Word of the Day

scholar

Origin of the word

The Old English word ‘scolere’ meaning ‘student’ derives from the Medieval and Late Latin word ‘scholaris’ meaning ‘of or belonging to a school’ (schola). Many languages borrowed the Medieval Latin word, hence Old High German ‘scuolari’, then German ‘schüler’ as well as Old French ‘escoler’, then French ‘écolier’. In Greek, the word ‘scholastes’ meant ‘one who lives at ease’. Today a scholar commonly refers to a very learned person, especially one who is studying at a school, university or college (1) or someone who is receiving financial support to enable them to study (3), which is known as a scholarship. In the 1530s, scholarship was used to describe the ‘status of a scholar’ and 50 years later the word had taken on the meaning of a source of funds for the support of a scholar.

Examples

There are a number of different institutions that exist to cater for learned members (1) of specific professions:



“The Society of Legal Scholars (SLS) is the learned society for those who teach law in a university or similar institution or who are otherwise engaged in legal scholarship… The President of the Society for 2016-17 is Professor Imelda Maher MRIA of University College Dublin, the Immediate Past President is Professor Andrew Burrows QC, FBA of the University of Oxford, and the Vice President is Professor Peter Alldridge of Queen Mary, University of London.” – Society of Legal Scholars. 2017: Welcome to the Society of Legal Scholars.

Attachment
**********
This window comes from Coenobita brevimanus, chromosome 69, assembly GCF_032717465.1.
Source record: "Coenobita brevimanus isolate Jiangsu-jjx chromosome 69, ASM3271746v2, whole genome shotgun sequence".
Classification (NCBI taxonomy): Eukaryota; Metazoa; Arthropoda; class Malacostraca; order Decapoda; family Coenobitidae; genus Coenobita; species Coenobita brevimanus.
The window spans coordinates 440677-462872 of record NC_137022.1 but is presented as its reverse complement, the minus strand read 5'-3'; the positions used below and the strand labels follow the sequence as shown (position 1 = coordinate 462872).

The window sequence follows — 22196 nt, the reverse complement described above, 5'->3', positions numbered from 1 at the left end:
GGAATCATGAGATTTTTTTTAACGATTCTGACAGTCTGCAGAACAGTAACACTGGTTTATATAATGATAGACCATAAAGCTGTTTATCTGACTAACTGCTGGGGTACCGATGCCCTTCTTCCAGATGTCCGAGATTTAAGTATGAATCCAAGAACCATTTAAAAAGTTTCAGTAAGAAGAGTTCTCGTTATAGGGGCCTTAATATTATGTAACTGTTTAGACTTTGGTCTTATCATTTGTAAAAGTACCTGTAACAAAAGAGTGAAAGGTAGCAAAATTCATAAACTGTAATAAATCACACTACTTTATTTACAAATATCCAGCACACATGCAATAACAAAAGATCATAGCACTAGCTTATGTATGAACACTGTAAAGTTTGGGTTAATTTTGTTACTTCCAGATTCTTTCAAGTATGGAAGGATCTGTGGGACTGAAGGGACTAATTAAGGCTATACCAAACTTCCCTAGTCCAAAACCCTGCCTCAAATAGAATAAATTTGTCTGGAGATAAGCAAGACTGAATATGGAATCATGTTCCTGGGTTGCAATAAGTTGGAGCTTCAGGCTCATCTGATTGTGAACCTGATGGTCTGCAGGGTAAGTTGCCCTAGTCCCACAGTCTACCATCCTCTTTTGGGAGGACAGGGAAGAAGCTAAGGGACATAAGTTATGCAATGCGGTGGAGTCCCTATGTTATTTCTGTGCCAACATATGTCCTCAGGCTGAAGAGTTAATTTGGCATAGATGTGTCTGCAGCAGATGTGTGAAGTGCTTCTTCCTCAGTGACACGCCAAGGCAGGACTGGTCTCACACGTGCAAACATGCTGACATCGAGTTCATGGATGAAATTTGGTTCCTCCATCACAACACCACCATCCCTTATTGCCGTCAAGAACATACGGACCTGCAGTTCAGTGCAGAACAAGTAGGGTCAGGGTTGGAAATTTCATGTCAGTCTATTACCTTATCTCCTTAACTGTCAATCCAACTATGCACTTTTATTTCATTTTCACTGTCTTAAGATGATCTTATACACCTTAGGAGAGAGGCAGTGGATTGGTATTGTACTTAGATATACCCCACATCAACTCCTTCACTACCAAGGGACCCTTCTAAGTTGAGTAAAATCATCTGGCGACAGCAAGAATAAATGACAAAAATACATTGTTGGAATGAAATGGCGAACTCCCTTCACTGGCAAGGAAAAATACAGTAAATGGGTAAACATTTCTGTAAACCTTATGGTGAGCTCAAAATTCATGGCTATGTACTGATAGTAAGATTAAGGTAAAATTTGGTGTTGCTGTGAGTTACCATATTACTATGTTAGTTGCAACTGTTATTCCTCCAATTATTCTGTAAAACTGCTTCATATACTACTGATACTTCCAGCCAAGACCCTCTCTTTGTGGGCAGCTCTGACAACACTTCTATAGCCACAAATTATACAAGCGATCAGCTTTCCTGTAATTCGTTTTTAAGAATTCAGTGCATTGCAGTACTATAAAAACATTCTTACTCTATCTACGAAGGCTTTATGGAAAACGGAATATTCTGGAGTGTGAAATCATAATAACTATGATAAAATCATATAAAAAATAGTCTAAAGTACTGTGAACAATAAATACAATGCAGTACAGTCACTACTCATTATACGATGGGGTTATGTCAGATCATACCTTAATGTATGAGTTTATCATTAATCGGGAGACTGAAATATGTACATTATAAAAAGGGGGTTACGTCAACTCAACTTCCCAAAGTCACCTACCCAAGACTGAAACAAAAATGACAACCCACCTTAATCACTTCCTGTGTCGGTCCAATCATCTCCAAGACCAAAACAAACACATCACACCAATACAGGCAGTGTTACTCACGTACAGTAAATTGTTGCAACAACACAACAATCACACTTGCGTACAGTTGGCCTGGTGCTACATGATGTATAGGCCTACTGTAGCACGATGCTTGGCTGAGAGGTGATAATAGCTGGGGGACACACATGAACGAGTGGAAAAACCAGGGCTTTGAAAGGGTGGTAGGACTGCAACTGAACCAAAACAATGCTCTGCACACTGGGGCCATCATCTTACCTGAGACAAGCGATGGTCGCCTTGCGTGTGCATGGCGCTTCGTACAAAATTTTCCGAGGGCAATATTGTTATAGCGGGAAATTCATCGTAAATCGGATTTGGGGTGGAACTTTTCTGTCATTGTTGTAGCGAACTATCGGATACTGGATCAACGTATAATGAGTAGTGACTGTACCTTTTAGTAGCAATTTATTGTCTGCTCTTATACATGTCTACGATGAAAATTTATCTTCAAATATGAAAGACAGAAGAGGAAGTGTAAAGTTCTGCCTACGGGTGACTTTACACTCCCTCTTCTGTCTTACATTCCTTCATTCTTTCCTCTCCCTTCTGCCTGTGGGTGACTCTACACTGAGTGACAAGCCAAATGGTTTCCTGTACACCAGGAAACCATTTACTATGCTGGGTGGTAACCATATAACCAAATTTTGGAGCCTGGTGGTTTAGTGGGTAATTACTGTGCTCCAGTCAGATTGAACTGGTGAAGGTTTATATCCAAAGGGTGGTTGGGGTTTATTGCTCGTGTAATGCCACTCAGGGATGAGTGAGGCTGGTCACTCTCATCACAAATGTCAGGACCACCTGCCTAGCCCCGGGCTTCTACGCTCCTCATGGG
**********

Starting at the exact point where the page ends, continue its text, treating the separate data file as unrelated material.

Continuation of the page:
International students can apply for scholarships (3) to study in the UK:

“Do you want to study in the UK for free? The British Government and UK Universities provide a large number of scholarships for international students who want to study in the United Kingdom. To help you www.ukscholarshipsfoum.com lists the top 10+ UK scholarships for international students.” – World Scholarships Forum. 2017: Top 10 UK scholarships 2017-2018 for international students.

Definition

1. someone who studies a particular subject and knows a lot about it, especially a subject that is not scientific
2. if someone is not a scholar or is no scholar, they have not studied much in their lives
3. someone who has been given a scholarship to study at a particular school or university.

View the full definition in the Macmillan Dictionary.

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Macmillan Dictionary

Macmillan Dictionary

Macmillan Dictionary is an award-winning, one-stop reference for English learners and speakers around the world.

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